Welcome to the on-line edition of a popular column we brought out earlier this year. If you would like to help break the stereotypes that many people have about skateboarders, please submit story along with a photo or two. No jacket required.

 

Steve Mark

Geographical Information Systems (GIS) Coordinator

Integrated Cadastral Information Society

 

After completing a Geography Degree from the University of Victoria I went on to completing an Advanced Diploma in GIS.   I have been working in the GIS Industry for over 15 years.  I have worked for both Provincial Ministries and for a variety of consultant companies.  I am currently working with a non-profit society the exchanges geospatial data between local & provincial governments, utility companies and First Nations in BC.   I am an avid skater, father of two and an ambassador for Longboarder Labs in Victoria.   I am also the organizer for the Victoria Greenskate Longboard Cruise.

 

 

Do you recall your first skateboards as a kid?

My first longboard was a “Reject” board from PD’s Hotshop back when It was located on Oak St. in Vancouver.  I was in grade 3.  My parents used to take us into PD’s to buy skateboard gear.  I still remember the 99 cents paper hats with the shop logo on them.   Skullskates is an institution.

 

 

How did you get into Longboarding?

I grew up in the 80’s and was fully immersed in street skating.  In White Rock where I grew up skateboarding was a huge scene.  I guess I never loss the stoke.   While attending the University of Victoria in the 90’s I picked up my first longboard.  It was an old Powell Peralta deck with a hula girl on the bottom.  It was basically just a big skateboard, but it acted as my “gateway” longboard.  Since then I have been collecting boards.  I think my quiver is up to around 15 right now.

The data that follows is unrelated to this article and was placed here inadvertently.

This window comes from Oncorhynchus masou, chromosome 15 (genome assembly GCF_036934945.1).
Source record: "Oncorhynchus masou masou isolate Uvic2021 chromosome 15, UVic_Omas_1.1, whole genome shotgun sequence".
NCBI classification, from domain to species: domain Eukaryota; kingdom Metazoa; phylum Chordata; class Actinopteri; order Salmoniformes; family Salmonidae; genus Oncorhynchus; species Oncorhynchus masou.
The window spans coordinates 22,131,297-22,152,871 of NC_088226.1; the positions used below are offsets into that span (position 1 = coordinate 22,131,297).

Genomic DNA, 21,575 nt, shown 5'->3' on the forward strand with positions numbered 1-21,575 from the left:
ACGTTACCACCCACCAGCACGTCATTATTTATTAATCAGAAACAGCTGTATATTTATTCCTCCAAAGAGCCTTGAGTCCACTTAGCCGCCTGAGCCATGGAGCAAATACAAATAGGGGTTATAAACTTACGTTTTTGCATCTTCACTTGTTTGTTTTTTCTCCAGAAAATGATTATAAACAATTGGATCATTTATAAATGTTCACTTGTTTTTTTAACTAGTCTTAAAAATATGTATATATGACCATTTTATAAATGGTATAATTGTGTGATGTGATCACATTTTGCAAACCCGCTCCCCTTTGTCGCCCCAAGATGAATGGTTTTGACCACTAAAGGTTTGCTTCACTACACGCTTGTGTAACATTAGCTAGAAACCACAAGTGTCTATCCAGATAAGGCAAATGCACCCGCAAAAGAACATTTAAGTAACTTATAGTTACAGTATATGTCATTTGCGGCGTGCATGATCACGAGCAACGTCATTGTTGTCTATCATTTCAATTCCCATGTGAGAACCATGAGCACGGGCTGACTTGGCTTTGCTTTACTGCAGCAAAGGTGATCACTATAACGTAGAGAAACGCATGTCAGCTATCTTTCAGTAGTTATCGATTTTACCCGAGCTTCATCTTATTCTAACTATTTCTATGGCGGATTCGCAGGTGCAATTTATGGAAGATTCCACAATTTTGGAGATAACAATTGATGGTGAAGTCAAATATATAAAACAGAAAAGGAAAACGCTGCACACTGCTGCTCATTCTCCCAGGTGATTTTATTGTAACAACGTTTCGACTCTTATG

What are some of the comments you’ve received over the years?

With my work I have the opportunity to travel to both large urban centers and smaller rural municipalities.  If possible I will always bring a longboard with me.   It’s such a great way to explore a new town.  Colleagues are often surprised when I tell them that I was out exploring their town via longboard.

 

I also do a lot of online training webinars and site visits and I have a screen saver of my son and I longboarding and it always gets a few remarks. 

 

When checking in to hotels in Vancouver it’s always funny to see the reaction of hotel staff when I check in wearing business attire and a few minutes later I leave to go longboarding.

 

I often get comments from colleagues that they used to skateboard growing up.  I have actually got a few of them into longboarding after taking a 20-30 year hiatus from standing on a board.

 

 

It looks like your kids is are also into skateboarding.

Yes, I encourage both my kids to get out on my longboards.  We have such a great variety of longboards we are always switching trucks and wheels around and dialing in set ups.   We live less than a kilometer away from their school so they often longboard to school.   As well a lot of the neighborhood kids come by and use the longboards.  It make for a super fun and sometimes terrifying session.